Uzbekistan has sentenced a Baptist to 10 years in jail on drugs charges, which his fellow Baptists insist are fabricated, Forum 18 News Service has learnt. Seven weeks after his arrest, Tohar Haydarov was sentenced in Guliston on 9 March for "illegal sale of narcotic or psychotropic substances in large quantities". Fellow Baptists insist that this is to punish him for his religious activity. It is unclear why Haydarov has been given such a harsh sentence. The only known current Christian prisoner of conscience, Pentecostal Pastor Dmitry Shestakov, is serving a four year sentence. Baptists insist that police planted drugs on Haydarov at the time of his arrest, and according to church members he is "a man with a pure conscience and an honest Christian". Forum 18 has spoken to several Baptists in Syrdarya and Tashkent who strongly support Haydarov. The judge and police officers involved have refused to discuss the case with Forum 18, and Haydarov has appealed against his sentence.

UZBEKISTAN: Muslims and Jehovah's Witness tried, praying prisoner "committed suicide"

Around 40 associates of a group of readers of the works of Muslim theologian Said Nursi in Uzbekistan were arrested by police in January, Forum 18 News Service has learnt. "These were not necessarily participants in reading Nursi's works, but were witnesses in the earlier case, neighbours and friends," one source stated. Among other recent arrests are those of 25 alleged Nursi readers serving in the army, with 12 due to face a military tribunal, a human rights defender told Forum 18. However, a Jehovah's Witness convicted but not imprisoned for teaching religion illegally was amnestied. No Muslim, Jehovah's Witness or Christian prisoner of conscience is known to have been amnestied. Also, Uzbekistan has categorically denied to the UN that prisoners are punished for praying. The denial came after three UN Special Rapporteurs wrote about reports of two brothers being tortured. One, Nigmat Zufarov, began a hunger strike demanding to be allowed to pray. The government claimed that he then "committed suicide".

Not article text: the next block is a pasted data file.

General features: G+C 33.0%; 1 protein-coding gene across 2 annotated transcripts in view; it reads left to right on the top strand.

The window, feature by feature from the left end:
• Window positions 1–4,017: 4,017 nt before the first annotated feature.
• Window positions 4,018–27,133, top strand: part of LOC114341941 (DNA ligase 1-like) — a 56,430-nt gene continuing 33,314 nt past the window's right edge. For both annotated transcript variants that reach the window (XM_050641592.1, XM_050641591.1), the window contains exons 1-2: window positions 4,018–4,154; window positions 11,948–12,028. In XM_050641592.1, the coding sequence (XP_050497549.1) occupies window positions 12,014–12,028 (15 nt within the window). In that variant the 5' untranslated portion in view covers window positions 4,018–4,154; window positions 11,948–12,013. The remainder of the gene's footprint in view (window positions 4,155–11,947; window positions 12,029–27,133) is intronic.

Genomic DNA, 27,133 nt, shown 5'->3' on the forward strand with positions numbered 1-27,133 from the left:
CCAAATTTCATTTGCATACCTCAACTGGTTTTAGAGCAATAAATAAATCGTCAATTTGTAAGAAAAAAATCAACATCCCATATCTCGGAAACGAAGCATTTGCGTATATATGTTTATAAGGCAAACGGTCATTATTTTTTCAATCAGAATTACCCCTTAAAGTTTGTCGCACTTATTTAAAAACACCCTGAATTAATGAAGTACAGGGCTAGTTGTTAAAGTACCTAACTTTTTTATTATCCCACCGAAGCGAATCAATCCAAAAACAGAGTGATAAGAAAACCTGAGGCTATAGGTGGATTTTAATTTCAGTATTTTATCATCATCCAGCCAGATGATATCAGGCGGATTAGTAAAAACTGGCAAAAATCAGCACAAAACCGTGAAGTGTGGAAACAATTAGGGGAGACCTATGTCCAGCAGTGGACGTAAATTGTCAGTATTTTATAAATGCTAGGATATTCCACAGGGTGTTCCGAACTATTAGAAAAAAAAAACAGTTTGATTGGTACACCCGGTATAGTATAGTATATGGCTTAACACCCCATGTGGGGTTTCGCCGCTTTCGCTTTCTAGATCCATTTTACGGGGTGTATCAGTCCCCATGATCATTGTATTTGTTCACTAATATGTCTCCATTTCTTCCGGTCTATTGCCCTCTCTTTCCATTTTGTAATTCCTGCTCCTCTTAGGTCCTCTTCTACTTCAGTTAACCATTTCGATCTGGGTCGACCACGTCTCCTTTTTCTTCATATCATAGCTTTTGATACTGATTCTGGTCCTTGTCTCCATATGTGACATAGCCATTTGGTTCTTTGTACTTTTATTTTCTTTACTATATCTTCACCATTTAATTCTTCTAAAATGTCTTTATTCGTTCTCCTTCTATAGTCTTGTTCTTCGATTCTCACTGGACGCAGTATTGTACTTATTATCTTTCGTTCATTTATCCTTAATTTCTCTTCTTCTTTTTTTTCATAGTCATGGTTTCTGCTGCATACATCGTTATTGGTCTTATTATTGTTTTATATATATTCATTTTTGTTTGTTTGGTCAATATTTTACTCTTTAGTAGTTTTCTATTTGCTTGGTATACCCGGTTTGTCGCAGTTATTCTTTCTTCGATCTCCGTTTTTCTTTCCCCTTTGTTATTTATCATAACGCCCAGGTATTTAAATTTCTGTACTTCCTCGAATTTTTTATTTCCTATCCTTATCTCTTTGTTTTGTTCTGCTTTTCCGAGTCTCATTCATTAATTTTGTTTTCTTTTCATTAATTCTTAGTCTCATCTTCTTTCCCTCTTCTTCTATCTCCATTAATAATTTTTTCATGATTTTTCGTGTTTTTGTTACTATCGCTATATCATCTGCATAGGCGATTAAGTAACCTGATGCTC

UZBEKISTAN: Threats, raids and violence against religious believers

Three members of the unregistered Greater Grace Protestant Church have been given heavy fines in Samarkand in central Uzbekistan, Forum 18 News Service has learned. The fines followed a police raid on a private home, after which children and teenagers were illegally interrogated without their parents being present. A church member was also threatened with jail unless he confessed that he taught the Bible, which would have rendered him liable to prosecution for teaching religious doctrines without the permission of the state and a registered religious organisation. The church has been unsuccessfully seeking state registration since 2000. Church members also complained that the NSS secret police has been closely watching them recently. A Muslim refugee has also complained to the BBC of NSS attempts to recruit him as an informer. In a separate case, two Protestant women in eastern Uzbekistan are facing charges after a raid, and one of the women was beaten up when she refused to confess to missionary activity, a criminal offence in Uzbekistan.